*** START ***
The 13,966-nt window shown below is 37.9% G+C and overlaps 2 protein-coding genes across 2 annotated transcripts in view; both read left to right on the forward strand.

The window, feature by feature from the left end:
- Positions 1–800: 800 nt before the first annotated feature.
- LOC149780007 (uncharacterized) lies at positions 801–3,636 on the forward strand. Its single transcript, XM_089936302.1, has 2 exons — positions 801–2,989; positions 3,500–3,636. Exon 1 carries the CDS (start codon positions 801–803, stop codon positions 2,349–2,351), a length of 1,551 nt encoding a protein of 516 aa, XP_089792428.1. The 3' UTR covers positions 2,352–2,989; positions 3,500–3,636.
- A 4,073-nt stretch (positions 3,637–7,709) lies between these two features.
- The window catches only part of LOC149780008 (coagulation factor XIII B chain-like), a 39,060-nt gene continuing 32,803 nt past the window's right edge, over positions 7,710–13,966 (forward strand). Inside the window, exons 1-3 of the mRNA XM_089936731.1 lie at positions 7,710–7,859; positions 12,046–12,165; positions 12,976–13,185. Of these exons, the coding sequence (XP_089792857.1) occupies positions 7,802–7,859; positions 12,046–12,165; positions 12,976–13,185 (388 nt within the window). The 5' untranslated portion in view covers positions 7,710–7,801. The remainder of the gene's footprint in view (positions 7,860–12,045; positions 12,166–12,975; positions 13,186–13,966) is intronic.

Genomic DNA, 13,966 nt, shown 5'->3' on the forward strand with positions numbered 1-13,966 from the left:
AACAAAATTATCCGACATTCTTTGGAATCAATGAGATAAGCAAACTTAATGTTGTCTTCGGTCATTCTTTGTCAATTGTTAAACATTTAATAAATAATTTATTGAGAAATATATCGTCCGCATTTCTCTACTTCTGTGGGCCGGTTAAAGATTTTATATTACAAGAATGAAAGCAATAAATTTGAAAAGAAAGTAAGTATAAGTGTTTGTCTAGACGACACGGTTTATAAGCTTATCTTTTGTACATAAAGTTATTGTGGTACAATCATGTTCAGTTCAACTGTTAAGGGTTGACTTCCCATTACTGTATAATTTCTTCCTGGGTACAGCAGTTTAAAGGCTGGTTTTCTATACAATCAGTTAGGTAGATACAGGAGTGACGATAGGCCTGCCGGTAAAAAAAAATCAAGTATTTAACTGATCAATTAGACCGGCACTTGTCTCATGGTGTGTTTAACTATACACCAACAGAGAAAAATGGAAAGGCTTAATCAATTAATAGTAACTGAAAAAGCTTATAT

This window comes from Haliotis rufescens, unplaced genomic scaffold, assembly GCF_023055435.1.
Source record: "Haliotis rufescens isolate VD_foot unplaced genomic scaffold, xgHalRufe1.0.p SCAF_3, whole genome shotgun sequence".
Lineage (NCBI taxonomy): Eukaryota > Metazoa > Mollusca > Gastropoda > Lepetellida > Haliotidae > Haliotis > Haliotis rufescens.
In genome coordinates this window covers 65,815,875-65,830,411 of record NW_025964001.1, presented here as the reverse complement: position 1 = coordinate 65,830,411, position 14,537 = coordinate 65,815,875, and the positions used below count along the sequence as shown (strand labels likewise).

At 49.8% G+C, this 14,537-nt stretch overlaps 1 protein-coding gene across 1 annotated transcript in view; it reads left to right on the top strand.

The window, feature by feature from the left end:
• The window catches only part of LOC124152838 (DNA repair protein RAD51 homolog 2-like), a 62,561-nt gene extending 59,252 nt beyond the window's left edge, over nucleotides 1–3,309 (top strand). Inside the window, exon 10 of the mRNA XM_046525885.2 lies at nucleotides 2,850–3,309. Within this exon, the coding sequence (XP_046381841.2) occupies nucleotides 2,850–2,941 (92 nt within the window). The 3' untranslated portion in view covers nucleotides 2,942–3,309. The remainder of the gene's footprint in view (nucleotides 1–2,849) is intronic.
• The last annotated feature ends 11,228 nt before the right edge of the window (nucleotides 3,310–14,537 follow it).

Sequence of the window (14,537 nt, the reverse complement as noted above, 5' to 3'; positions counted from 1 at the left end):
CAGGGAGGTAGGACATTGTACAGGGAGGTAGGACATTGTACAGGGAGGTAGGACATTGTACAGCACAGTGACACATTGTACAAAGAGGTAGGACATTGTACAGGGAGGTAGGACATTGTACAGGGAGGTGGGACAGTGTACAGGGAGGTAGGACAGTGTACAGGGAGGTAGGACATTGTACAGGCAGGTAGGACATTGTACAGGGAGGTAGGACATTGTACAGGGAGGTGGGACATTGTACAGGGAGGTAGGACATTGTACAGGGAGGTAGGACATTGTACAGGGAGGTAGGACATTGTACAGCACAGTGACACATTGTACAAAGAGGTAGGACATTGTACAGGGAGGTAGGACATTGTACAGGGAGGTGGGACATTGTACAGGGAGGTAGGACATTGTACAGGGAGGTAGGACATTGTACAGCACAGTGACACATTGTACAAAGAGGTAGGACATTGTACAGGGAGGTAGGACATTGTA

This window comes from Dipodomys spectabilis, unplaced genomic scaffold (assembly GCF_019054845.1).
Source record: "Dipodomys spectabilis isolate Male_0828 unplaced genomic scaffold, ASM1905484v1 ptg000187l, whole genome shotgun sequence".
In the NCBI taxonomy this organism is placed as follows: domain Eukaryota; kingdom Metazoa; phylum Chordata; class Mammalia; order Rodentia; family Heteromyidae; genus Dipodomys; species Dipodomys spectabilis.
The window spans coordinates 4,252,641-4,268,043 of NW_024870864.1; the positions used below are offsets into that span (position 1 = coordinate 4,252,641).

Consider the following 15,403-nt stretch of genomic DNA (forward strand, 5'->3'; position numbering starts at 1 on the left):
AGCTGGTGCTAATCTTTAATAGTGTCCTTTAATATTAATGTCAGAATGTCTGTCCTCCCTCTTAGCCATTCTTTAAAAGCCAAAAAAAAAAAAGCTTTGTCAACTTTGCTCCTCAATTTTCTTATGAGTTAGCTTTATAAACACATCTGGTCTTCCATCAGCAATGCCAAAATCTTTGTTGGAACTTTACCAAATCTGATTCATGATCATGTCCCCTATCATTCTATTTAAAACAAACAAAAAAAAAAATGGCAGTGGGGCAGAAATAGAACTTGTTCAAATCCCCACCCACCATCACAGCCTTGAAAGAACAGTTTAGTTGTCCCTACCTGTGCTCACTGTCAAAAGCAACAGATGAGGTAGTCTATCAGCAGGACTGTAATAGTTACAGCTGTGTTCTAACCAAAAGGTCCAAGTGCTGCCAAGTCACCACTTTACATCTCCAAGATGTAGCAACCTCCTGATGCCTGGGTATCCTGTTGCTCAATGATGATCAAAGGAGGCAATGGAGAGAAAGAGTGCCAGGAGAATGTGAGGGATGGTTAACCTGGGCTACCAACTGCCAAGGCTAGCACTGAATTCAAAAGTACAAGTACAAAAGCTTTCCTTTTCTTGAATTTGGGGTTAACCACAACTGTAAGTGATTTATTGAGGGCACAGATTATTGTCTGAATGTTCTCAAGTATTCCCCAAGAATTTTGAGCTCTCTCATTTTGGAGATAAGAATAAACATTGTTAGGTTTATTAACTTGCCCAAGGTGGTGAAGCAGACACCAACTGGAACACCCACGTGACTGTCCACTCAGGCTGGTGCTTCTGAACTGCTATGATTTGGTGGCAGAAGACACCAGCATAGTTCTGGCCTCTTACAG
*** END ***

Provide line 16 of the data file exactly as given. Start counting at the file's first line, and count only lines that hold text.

• The last annotated feature ends 11,228 nt before the right edge of the window (nucleotides 3,310–14,537 follow it).